Australian researchers and oncologists have been awarded $2.4 million to investigate the causes and treatments for neuroblastoma, the deadliest and most common solid tumor in children under the age of five.
Associate Professor Yeesim Khew-Goodall and Associate Professor Quenten Schwarz from the University of South Australia and SA Pathology's Centre for Cancer Biology will lead two separate projects to identify the molecular drivers of neuroblastoma and find more effective drugs to fight it, using patient data in the first instance, and genetically engineered stem cells in the second.
The projects, involving the Women's and Children's Hospital and Royal Adelaide Hospital, are two of 106 groundbreaking medical research projects announced last week by the Federal Government under the Medical Research Future Fund, including $5.7 million for UniSA.
Neuroblastoma is a devastating disease which accounts for 15 per cent of all childhood cancer deaths, with fewer than 50 per cent of high-risk patients living five years after diagnosis.
"It typically affects very young children, mostly under the age of five years, with the average age of diagnosis around one to two years," says Assoc Prof Yeesim Khew-Goodall, a world expert in cancer and microRNA biology.
For high-risk neuroblastoma, relapse is not uncommon, and these children often need to undergo multiple rounds of therapy. Due to the young age of the children and the high toxicity of current treatments, which include chemotherapy and radiation therapy, those who survive can end up with debilitating side effects that stay with them for life."
Yeesim Khew-Goodall, Associate Professor, University of South Australia
Tumors form (typically in the abdominal region) when immature nerve cells called neuroblasts continue to divide and grow, developing into cancer cells instead of becoming functioning, mature nerve cells. Defective genes are thought to be partly responsible, but scientists are yet to find the definitive causes.
"Despite the highly toxic nature of current therapies, they are only effective in some children, so being able to predict which patients will or will not respond to current treatments will be our priority. Currently, there is a lack of reliable diagnostic criteria to predict disease course or treatment outcomes, and our aim is to fill that void."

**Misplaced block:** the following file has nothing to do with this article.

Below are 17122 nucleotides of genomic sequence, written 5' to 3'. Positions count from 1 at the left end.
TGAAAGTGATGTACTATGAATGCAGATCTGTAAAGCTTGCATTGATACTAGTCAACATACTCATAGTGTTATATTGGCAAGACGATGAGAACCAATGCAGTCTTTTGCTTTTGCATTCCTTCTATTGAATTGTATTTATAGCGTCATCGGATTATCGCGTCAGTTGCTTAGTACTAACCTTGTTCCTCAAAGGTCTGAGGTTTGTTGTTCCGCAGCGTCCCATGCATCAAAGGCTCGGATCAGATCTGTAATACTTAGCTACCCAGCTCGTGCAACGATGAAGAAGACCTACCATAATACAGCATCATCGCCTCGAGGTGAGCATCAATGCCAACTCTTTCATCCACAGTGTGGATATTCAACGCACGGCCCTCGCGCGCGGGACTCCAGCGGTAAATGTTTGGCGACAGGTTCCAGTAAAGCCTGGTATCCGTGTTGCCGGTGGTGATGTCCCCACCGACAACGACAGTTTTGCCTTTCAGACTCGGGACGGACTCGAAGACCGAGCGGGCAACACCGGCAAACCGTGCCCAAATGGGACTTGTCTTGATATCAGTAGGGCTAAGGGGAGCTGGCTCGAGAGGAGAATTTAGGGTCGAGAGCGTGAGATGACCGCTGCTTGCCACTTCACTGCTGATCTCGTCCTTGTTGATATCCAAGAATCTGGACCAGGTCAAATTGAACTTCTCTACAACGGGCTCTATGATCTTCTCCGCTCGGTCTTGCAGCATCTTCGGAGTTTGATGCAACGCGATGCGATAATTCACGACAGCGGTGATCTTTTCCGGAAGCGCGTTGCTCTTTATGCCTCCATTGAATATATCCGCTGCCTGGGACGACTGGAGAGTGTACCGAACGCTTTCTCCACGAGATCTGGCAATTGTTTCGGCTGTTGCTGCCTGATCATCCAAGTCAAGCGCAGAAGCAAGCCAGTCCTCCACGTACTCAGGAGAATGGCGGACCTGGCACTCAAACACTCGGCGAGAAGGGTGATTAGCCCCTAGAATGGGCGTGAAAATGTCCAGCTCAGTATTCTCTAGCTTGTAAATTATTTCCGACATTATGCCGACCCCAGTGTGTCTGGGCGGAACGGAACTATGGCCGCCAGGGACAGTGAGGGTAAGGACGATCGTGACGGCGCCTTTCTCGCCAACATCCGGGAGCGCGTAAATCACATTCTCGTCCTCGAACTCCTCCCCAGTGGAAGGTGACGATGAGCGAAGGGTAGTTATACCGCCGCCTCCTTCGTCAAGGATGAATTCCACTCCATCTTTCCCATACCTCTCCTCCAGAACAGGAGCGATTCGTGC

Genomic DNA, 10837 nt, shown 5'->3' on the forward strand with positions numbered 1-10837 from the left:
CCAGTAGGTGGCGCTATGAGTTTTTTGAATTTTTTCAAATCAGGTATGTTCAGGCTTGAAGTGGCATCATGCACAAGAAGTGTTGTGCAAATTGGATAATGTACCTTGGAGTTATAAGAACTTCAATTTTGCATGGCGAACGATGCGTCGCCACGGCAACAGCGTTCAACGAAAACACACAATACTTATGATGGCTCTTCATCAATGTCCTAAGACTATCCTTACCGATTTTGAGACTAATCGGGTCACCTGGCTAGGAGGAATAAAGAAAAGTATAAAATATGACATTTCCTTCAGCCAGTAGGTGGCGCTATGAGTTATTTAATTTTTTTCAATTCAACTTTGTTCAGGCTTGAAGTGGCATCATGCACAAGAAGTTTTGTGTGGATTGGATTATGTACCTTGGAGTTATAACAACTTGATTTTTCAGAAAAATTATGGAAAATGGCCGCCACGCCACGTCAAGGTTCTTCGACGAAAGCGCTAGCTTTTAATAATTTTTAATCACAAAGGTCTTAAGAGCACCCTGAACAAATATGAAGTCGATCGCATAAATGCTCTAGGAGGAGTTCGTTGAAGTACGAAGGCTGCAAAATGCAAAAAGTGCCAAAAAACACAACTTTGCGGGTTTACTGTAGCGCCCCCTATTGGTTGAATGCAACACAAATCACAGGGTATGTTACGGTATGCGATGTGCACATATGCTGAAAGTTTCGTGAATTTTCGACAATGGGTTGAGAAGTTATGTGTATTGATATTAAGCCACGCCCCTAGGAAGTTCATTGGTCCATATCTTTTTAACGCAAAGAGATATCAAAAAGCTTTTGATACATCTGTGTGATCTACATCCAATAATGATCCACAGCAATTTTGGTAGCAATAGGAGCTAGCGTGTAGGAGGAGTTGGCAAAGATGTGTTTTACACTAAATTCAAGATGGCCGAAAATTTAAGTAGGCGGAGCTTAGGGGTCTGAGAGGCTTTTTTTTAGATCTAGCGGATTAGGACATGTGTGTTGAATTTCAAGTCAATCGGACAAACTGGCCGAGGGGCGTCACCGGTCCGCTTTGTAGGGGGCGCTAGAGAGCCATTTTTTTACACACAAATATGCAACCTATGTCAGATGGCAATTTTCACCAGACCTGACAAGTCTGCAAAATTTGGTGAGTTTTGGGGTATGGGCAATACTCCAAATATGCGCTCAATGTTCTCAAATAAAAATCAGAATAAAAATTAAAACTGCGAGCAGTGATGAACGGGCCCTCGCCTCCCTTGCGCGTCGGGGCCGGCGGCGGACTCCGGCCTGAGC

Assoc Prof Khew-Goodall's $1.4 million project aims to improve risk classification using clinical information linked to molecular profiles of patient samples, and to identify therapeutic drugs that can be personalised for each child.
"We have found the first evidence that key microRNAs (molecules that regulate gene expression) are deleted in one type of neuroblastoma, for example. Increasing the expression of these microRNAs could be significant in stopping the progression of the cancer."
"At the moment, we have a sledgehammer approach towards treating neuroblastoma that can lead to developmental effects, including deafness, and problems with speech, mobility and cognition."
Assoc Prof Schwarz, a world expert in neuron development, will use genetically engineered stem cells to model the fetal origins of the disease and screen FDA-approved drugs.
"Stem cell modelling will help us mimic the disease process so that we can understand how different genetic alterations drive different forms of this cancer. We hope that this new information will allow us to identify the best therapies for each tumor type, as well as more accurately predict the patient outcomes," Assoc Prof Schwarz says.
"A major flaw of current treatment strategies is that they fail to treat the underlying cause of tumor growth. By modelling the disease, we will have better resources to identify new drugs for this disorder that are already approved for clinical use in other disease settings" he says.
The researchers will work with the families of current patients over the next three years, combining laboratory studies with patient profiling.